Red Mung Beans Usali (Sundal)
Adzuki beans cooked with herbs and spices
Carrot is added to this traditional dish to increase nutrients and variety. Carrots are one of the richest vegetable sources of carotenoids which can be converted into vitamin A. They contain valuable amounts of antioxidants. Like all other legumes, red mung beans contain both protein and fibre in significant amounts and have a low GI, assisting in optimising blood sugar levels. It is an excellent snack for people with diabetes.
Soak mung beans in plenty of water overnight. Drain. Place in a saucepan with 3 cups of water, cover partially and bring to boil. Cook until beans are soft but hold their shape (20-30 minutes). Drain and set aside.
In a large saucepan heat oil and mustard seeds over medium heat. When mustard seeds begin to pop, add onion, garlic, chillies and curry leaves. Saute until onions are soft.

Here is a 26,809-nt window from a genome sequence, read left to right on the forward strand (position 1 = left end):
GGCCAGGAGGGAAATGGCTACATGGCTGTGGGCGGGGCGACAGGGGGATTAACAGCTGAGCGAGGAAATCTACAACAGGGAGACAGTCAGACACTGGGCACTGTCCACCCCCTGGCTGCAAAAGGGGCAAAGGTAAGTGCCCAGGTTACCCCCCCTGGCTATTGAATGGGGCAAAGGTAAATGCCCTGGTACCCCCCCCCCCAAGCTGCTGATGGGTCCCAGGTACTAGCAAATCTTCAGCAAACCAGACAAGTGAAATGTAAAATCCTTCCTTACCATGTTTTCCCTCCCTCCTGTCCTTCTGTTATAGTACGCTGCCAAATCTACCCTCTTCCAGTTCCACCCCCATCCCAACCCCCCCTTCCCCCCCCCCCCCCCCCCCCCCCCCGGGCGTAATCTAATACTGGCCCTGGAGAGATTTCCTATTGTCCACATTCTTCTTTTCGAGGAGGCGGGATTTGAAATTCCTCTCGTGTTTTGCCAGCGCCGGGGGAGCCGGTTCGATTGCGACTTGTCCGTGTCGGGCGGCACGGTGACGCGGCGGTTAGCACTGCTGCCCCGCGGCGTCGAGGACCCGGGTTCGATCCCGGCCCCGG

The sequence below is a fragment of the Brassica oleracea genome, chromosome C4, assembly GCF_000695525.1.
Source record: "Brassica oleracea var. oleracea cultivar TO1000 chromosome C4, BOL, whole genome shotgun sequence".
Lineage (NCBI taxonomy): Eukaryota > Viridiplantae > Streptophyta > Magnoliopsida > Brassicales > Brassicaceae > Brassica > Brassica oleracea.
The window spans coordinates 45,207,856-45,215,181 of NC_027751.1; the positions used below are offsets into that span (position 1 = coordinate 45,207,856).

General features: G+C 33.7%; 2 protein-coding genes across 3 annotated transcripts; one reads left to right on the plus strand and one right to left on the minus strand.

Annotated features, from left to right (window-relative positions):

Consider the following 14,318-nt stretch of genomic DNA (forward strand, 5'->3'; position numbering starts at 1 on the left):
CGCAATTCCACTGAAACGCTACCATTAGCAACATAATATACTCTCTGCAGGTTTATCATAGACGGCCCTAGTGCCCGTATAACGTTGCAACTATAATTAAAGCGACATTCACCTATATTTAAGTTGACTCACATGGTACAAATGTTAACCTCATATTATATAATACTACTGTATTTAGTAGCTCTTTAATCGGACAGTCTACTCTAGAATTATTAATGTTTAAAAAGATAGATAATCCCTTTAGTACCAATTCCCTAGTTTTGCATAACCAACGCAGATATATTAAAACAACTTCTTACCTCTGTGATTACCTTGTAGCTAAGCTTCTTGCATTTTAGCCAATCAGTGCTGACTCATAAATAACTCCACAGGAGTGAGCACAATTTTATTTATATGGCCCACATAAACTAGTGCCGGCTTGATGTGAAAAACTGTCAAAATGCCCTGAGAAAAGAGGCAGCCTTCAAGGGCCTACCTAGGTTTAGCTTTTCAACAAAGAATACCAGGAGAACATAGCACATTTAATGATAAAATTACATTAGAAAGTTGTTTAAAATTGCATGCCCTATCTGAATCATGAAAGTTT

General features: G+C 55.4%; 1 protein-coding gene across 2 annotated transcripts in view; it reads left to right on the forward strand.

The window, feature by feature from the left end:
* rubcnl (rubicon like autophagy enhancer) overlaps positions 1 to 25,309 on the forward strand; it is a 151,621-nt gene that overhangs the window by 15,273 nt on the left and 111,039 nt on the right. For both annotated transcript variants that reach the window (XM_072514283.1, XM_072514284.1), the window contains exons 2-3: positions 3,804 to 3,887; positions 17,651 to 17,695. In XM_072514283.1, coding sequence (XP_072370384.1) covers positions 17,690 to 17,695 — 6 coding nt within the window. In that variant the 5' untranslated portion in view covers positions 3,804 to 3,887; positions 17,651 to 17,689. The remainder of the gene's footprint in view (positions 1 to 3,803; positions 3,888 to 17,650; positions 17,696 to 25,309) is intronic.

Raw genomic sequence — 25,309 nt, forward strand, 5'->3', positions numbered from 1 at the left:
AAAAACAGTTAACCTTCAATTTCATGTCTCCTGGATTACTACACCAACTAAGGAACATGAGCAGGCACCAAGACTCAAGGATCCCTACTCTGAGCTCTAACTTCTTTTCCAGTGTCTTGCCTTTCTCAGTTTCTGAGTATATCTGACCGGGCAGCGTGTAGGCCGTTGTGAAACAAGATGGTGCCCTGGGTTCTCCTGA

Add cooked mung beans, carrot, salt, turmeric and coconut. Mix well and cook for about 2 minutes to combine flavours. Add 1-2 tablespoons of water if mixture looks dry and starts to burn. Turn off heat.
Stir in coriander leaves and lemon juice.
Serve as a side dish. It can also be eaten as a mid meal snack.
Tips and variations:
Almost any combination of dry beans and vegetables can be used eg. chickpeas and dill or mung beans and grated red radish.
Substitute 1 ½ cups of canned beans to ½ cup dry beans.
Use less chillies if you like it mild or use whole chillies and discard before serving.
Per serve: energy 712 kJ (170 cal); protein 9 g; fat 3 g; saturated fat 1 g; cholesterol 0 mg; carbohydrate 25 g; fibre 10 g; calcium 62 mg; iron 2.76 mg; sodium 396 mg
½ cup adzuki beans (red mung bean)
2 teaspoons peanut or extra virgin olive oil
1 teaspoon black mustard seeds
½ cup finely chopped (red) onion
1 teaspoon chopped garlic
2-4 green chillies, chopped
8-10 curry leaves (optional)
½ cup grated carrot
½ teaspoon salt
¼ teaspoon turmeric
1 tablespoon grated fresh coconut
1 tablespoon chopped coriander leaves
2-4 teaspoons lemon juice